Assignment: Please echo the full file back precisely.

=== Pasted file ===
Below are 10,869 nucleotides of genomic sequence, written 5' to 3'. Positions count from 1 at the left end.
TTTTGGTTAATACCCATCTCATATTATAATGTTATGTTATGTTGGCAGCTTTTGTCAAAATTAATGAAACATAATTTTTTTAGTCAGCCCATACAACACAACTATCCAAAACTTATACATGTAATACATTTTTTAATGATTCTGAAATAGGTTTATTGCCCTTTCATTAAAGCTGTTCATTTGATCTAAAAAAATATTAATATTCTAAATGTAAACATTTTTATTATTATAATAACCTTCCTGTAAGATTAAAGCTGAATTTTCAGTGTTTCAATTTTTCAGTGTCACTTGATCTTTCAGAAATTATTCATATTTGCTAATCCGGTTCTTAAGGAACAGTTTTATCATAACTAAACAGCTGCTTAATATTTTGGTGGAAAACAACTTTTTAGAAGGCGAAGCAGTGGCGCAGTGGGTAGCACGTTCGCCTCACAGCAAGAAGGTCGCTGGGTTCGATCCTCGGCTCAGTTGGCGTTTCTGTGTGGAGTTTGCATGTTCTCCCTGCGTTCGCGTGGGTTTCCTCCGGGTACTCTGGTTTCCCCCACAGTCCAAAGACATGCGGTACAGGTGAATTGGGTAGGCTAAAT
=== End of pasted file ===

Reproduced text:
Below are 10,869 nucleotides of genomic sequence, written 5' to 3'. Positions count from 1 at the left end.
TTTTGGTTAATACCCATCTCATATTATAATGTTATGTTATGTTGGCAGCTTTTGTCAAAATTAATGAAACATAATTTTTTTAGTCAGCCCATACAACACAACTATCCAAAACTTATACATGTAATACATTTTTTAATGATTCTGAAATAGGTTTATTGCCCTTTCATTAAAGCTGTTCATTTGATCTAAAAAAATATTAATATTCTAAATGTAAACATTTTTATTATTATAATAACCTTCCTGTAAGATTAAAGCTGAATTTTCAGTGTTTCAATTTTTCAGTGTCACTTGATCTTTCAGAAATTATTCATATTTGCTAATCCGGTTCTTAAGGAACAGTTTTATCATAACTAAACAGCTGCTTAATATTTTGGTGGAAAACAACTTTTTAGAAGGCGAAGCAGTGGCGCAGTGGGTAGCACGTTCGCCTCACAGCAAGAAGGTCGCTGGGTTCGATCCTCGGCTCAGTTGGCGTTTCTGTGTGGAGTTTGCATGTTCTCCCTGCGTTCGCGTGGGTTTCCTCCGGGTACTCTGGTTTCCCCCACAGTCCAAAGACATGCGGTACAGGTGAATTGGGTAGGCTAAAT